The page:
If your injuries qualify as severe injuries, you may be able to pursue legal action through a personal injury lawsuit against the other driver’s insurance company. After all, if you are injured and suffer extensive medical bills and treatment costs, you should not be left on the hook for someone else’s negligent actions.

Florida law does not strictly define a serious injury, but such an injury rises to that occasion if you experience any of the following: 

  • Significant loss of important body functions
  • Permanent loss of bodily function
  • Permanent injuries or debilitation
  • Injuries so severe that there is a medical probability of death
  • Death

What if the other driver is uninsured?

Despite Florida law requiring drivers to have auto coverage, some motorists still drive without auto insurance. You can add uninsured motorist coverage to your auto policy to protect yourself in an accident involving an uninsured driver. This coverage allows you to pursue a claim against your own insurance company in such an event. Learn more about uninsured motorist rights and responsibilities via statute 627.727.

How do I get payment?

You must submit copies of the billing statements to the insurance company to get your hospital stay, emergency room bills, and other expenses paid. The insurance company should pay the bills as soon as they receive them. The insurance company’s payment is overdue after 30 days.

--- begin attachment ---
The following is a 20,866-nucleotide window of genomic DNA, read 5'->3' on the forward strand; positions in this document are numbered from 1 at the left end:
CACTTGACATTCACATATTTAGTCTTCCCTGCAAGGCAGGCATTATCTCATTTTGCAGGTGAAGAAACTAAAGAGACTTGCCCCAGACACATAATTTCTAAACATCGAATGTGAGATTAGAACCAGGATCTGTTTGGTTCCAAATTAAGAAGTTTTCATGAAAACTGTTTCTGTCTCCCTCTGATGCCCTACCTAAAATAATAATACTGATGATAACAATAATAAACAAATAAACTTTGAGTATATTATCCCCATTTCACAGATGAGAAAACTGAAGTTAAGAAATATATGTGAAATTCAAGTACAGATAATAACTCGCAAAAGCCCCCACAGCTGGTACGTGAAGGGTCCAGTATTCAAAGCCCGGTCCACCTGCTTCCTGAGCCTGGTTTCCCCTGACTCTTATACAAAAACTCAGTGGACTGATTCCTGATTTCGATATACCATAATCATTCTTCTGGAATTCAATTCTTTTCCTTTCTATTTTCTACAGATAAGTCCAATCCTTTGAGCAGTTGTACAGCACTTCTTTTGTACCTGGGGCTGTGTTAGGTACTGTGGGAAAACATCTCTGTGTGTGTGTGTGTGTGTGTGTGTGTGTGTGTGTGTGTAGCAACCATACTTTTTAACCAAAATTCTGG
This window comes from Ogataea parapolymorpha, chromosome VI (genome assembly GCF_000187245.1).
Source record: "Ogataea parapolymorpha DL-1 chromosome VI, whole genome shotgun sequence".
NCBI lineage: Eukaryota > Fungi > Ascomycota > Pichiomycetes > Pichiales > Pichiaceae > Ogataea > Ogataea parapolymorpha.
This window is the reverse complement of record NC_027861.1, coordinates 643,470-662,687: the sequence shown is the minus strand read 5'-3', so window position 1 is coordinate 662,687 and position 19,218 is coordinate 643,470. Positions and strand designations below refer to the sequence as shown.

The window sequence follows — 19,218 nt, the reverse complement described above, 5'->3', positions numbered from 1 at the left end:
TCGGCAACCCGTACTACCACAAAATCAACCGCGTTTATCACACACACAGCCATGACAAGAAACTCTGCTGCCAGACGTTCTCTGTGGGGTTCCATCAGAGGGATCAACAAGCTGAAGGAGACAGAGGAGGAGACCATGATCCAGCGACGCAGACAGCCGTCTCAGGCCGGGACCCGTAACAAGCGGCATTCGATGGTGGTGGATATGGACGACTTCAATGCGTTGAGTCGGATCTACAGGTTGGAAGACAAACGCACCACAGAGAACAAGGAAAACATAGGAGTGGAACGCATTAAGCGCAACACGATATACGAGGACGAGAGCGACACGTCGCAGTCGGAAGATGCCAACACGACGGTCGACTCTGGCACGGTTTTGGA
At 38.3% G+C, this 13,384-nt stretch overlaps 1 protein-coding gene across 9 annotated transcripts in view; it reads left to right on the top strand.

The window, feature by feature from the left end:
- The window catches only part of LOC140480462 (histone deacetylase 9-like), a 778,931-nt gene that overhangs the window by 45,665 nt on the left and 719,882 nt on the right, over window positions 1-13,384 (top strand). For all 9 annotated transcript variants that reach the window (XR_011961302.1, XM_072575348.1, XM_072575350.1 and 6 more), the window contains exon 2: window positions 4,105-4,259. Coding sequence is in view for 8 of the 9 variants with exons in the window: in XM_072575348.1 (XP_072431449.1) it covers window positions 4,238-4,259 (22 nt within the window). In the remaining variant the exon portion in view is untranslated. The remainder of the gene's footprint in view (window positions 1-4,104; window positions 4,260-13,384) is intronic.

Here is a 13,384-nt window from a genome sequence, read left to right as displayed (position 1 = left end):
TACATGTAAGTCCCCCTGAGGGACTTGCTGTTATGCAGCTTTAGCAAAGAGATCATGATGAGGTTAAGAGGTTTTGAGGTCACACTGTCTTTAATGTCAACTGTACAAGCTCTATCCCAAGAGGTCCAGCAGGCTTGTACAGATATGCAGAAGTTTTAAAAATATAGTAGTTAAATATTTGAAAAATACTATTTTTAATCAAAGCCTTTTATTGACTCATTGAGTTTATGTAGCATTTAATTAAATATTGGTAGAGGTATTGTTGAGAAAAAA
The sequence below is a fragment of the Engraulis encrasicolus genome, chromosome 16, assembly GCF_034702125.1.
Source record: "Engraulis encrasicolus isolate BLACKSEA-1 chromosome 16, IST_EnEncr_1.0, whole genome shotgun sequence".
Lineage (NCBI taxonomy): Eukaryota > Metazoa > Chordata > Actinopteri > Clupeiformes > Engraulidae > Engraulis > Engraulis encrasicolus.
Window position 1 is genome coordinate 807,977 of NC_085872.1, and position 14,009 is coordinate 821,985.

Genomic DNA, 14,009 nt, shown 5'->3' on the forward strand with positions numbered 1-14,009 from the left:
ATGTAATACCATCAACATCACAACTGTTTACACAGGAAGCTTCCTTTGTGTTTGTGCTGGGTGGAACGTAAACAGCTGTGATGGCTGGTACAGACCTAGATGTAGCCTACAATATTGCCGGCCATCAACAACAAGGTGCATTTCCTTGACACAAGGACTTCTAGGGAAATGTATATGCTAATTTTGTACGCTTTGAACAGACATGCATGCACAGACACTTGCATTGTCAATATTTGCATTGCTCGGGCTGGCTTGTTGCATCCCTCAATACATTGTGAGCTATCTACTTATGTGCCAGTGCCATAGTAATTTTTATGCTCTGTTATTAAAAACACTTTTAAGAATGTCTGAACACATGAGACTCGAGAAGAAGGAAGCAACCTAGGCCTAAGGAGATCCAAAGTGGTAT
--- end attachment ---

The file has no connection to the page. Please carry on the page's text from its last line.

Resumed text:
PIP insurance is primary

According to Florida law 627.736, PIP insurance is the primary payer after a car accident. Even if you have health insurance, your PIP insurance pays first. Remember to seek medical care within 14 days of your accident to receive full PIP benefits.

What do I do if the insurance company won’t pay?

You have a right to the PIP benefits you bought to comply with Florida’s no-fault insurance laws. You may be in a situation where the insurance company won’t pay you the PIP benefits you deserve.

If the insurance company doesn’t pay you what you deserve, you can bring a claim to enforce your PIP benefits.

If your injuries are outside of the no-fault system

If you have extremely serious injuries or car accident injuries that result in permanent disfigurement, you can go outside of Florida’s no-fault insurance system to bring your claim directly against the other driver.

In that case, you bring your case traditionally. Your attorney may approach the other side or their insurance policy for a fair settlement. You might also bring your case through the legal system.

How an accident lawyer can help

An accident lawyer working at his desk. Next to him is the Lady Justice statue, a gavel, the scales of justice and a stack of books.

The legal team at Jack Bernstein, Injury Attorneys, has helped thousands of accident victims just like you. We’re dedicated to ensuring that each of our clients receives the competent, aggressive representation they deserve.

We Fight for Justice If you believe that you or someone you love has a case for medical malpractice. Contact Jack Bernstein, Injury Attorneys for a free consultation.


FLHSMV. Florida Insurance Requirements. (2023).
Florida statute 627.727. (2023).
Florida Statute 627.736. (2023).